HOUMA — A Houma police officer has filed a lawsuit claiming his constitutional rights were violated when his home was searched and he was put on administrative leave over a complaint that he allegedly authored a defamatory blog about parish public officials and their relationships.

The police officer, Wayne Anderson, and his wife, Jennifer, filed a suit against the Sheriff’s Office, Terrebonne Parish Consolidated Government, Terrebonne Levee and Conservation District, as well as Terrebonne Parish President Gordy Dove and Terrebonne Parish insurance agent Tony Alford, who initially filed the complaint against Anderson and his wife.

The blog, ExposeDAT, while no longer online, featured an array of unflattering articles about the Terrebonne Parish officials and their personal relationships. Officials were able to track the origins of the blog to the Andersons, where Wayne Anderson was stripped of his police officer duties and put on administrative leave while an investigation was held about the comments on the site.

The Andersons filed a suit in retaliation and have claimed that their civil liberties are being violated. Under the First Amendment, the Andersons may have protection as Wayne is a government employee, which the law is specifically designed to protect.

“The First Amendment only binds government,” Henry D.H. Olinde, attorney at Olinde and Mercer in Baton Rouge, told The Louisiana Record. “If he was employed by the government, he has First Amendment rights. Contrary to most people’s beliefs, the First Amendment is not an absolute right. It’s subject to different limitations depending on the context.”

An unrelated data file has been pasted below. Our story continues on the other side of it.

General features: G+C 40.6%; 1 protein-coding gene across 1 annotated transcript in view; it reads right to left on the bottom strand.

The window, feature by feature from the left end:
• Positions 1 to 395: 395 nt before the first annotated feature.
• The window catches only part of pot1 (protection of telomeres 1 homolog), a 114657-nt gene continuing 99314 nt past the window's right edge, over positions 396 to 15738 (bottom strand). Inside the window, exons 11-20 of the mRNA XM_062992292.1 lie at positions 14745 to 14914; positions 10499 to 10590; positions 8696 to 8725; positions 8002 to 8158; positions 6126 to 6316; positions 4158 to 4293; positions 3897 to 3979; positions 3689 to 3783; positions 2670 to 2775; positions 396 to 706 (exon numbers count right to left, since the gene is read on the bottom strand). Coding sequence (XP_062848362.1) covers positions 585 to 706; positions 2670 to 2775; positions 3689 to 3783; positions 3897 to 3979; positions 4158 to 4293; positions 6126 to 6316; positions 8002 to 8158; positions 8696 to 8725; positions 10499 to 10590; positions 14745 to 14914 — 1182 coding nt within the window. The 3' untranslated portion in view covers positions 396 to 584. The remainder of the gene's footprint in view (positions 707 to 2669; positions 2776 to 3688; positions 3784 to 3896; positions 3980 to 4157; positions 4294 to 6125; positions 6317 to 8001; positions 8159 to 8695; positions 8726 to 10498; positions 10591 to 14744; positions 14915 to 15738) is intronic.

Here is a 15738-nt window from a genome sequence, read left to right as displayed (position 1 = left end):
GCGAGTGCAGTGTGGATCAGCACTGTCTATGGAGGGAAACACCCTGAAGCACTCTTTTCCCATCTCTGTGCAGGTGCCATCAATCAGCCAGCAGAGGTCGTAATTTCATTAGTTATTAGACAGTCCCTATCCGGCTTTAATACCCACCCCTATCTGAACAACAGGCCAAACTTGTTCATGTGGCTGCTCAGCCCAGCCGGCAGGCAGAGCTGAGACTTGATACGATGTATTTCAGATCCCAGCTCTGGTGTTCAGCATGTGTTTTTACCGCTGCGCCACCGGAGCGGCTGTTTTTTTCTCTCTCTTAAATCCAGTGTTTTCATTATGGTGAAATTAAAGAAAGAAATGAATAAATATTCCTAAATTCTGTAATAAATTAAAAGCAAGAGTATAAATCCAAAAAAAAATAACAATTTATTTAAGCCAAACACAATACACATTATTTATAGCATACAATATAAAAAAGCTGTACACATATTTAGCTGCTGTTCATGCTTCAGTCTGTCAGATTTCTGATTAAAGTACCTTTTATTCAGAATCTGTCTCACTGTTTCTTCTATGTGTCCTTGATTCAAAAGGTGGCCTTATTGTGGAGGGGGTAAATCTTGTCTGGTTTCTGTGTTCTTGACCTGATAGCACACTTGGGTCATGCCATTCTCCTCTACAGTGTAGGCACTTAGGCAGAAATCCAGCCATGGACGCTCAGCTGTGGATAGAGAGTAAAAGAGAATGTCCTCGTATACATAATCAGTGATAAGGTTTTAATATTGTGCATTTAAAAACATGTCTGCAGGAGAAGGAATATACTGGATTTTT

While the First Amendment may protect the speech of a government employee, it doesn’t guarantee protection when that speech is made up of false or defamatory remarks.

“The other thing that is not protected by the First Amendment is recklessly or intentionally false speech,” Olinde said. “If it’s false, it’s not protected.”

The argument the Sheriff's Office mounted against the Anderson uses a rarely used criminal defamation statute in Louisiana. While the Sheriff's Office argues that the remarks made on ExposeDAT were false and defamatory, the 1st Circuit Court of Appeal ruled the search warrant was unconstitutional in this instance on Aug. 25, 2016.

“I would say that if there was a finding that a search warrant violated his First Amendment right and his speech was protected by the First Amendment, I suspect that it’s going to be a difficult case to defend,” Olinde said.

The Andersons are one in a growing trend of cases regarding the internet and free speech. The Internet is an easy tool for anyone to post information whether it is true or accurate and it is expected to create a rise in cases of this nature going forward.

“The likelihood and frequency of these cases are likely on the rise,” Olinde said. “I know it is. There are plenty of them out there.”

U.S. District Judge Lance Africk is ruling over the lawsuit after U.S. District Judge Jay C. Zainey recused himself from the case. Zainey's son works for the firm of attorney Conrad Williams III who, along with Houma lawyer Jerri Smitko, is representing the Andersons in the case.

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